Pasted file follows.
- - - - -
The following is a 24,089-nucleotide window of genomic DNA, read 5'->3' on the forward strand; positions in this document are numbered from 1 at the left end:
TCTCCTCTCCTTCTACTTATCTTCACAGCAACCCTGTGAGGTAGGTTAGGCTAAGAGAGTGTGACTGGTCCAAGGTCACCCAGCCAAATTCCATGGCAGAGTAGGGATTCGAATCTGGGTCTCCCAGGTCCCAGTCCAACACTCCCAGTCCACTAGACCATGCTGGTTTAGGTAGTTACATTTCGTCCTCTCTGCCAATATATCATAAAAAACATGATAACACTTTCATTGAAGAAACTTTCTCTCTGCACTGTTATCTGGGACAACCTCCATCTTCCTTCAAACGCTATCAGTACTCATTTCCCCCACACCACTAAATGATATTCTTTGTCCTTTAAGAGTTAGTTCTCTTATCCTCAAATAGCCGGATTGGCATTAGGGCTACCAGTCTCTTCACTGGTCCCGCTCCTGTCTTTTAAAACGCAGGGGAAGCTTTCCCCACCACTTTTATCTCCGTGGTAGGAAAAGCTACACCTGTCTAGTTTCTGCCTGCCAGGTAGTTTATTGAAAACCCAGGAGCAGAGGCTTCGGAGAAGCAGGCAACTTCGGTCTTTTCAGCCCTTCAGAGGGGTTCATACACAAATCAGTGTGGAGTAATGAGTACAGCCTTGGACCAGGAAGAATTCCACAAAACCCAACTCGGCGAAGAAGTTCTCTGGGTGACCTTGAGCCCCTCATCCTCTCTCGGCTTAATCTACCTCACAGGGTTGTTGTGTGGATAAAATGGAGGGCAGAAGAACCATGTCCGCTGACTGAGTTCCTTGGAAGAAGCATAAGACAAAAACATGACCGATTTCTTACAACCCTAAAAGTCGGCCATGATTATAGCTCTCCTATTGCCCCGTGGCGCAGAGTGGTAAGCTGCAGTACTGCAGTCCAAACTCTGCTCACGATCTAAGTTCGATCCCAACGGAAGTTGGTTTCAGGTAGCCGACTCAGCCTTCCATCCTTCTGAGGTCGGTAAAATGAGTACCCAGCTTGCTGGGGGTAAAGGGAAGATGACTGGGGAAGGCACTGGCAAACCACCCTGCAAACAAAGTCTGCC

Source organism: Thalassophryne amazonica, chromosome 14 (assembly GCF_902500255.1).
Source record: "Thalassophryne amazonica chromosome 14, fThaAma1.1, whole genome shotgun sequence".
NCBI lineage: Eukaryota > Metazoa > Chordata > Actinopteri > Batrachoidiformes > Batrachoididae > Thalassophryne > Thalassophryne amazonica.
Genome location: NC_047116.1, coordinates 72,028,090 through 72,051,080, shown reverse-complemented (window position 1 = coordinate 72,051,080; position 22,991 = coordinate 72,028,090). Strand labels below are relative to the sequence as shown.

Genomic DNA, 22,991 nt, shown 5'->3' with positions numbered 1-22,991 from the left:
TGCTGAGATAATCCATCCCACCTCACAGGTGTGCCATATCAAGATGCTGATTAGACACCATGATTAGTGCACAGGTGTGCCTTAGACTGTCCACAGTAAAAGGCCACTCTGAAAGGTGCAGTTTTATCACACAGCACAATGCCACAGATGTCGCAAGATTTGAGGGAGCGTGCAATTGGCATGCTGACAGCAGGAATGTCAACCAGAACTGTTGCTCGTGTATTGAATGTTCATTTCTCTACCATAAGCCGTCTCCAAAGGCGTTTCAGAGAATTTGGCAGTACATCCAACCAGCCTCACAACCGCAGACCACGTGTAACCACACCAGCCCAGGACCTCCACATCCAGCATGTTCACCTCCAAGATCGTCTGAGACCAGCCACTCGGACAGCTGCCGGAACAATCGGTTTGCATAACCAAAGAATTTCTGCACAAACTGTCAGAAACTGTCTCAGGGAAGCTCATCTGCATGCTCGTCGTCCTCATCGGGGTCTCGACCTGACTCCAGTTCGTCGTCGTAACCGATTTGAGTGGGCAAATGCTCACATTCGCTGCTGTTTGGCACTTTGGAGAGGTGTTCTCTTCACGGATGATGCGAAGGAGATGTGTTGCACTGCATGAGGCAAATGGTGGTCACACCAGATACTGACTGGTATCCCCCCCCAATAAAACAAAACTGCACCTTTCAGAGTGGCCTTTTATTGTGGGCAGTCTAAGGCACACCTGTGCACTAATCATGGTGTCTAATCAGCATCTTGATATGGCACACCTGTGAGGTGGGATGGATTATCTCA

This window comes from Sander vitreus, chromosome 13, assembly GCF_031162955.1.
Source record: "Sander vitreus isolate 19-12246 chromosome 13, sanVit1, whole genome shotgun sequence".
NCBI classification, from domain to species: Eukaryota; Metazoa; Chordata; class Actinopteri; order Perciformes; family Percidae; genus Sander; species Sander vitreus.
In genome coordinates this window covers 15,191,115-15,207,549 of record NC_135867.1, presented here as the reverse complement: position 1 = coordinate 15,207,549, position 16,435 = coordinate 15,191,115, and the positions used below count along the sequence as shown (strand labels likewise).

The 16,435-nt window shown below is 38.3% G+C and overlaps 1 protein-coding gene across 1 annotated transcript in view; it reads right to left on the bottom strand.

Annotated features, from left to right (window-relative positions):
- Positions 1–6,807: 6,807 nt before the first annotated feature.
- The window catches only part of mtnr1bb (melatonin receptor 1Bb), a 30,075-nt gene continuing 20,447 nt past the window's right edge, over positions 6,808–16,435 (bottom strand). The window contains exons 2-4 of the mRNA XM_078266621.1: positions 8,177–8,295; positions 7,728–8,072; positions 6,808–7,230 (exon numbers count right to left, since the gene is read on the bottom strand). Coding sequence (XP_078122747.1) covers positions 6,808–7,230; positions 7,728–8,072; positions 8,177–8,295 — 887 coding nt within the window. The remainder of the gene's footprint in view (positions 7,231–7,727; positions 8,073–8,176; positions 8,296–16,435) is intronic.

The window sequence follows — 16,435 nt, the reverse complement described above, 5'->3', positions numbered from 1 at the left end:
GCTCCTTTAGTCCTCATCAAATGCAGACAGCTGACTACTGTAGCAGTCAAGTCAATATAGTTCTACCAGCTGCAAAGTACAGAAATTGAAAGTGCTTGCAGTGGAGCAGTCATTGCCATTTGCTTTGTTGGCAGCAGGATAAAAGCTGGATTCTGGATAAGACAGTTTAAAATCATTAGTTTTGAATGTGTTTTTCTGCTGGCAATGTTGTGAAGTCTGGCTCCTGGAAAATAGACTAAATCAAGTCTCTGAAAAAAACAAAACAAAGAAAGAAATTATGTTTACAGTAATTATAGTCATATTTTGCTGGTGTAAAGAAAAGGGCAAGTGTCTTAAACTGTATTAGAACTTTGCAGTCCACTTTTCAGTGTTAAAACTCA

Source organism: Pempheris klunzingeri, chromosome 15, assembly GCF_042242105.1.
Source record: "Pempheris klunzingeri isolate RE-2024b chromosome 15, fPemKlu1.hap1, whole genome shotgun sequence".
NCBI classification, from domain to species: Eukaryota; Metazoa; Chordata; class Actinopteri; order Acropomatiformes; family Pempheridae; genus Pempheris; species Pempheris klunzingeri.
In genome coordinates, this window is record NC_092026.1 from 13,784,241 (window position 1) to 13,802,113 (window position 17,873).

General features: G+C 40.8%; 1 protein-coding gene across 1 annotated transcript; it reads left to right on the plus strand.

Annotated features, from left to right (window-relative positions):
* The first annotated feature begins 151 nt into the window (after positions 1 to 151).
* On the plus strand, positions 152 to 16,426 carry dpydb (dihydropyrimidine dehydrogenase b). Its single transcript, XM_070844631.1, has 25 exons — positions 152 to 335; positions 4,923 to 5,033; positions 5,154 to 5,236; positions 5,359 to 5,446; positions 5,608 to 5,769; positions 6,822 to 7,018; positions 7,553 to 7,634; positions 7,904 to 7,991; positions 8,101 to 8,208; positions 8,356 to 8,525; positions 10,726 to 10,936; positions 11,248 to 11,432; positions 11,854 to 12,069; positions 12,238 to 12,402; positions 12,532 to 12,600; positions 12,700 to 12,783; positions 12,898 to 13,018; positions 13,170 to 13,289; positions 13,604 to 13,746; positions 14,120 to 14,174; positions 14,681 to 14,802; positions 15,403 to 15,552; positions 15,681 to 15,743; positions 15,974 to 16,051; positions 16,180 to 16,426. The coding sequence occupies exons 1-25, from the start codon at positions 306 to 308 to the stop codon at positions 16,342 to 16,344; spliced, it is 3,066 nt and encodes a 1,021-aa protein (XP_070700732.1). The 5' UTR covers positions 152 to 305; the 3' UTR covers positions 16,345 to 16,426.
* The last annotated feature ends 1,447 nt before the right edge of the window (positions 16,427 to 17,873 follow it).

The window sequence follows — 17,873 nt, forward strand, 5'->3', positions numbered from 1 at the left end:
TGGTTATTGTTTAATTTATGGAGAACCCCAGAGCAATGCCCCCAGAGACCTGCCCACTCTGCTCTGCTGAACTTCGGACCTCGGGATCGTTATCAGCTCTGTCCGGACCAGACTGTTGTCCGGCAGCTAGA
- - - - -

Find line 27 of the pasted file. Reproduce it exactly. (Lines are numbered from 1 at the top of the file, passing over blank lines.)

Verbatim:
* The last annotated feature ends 1,447 nt before the right edge of the window (positions 16,427 to 17,873 follow it).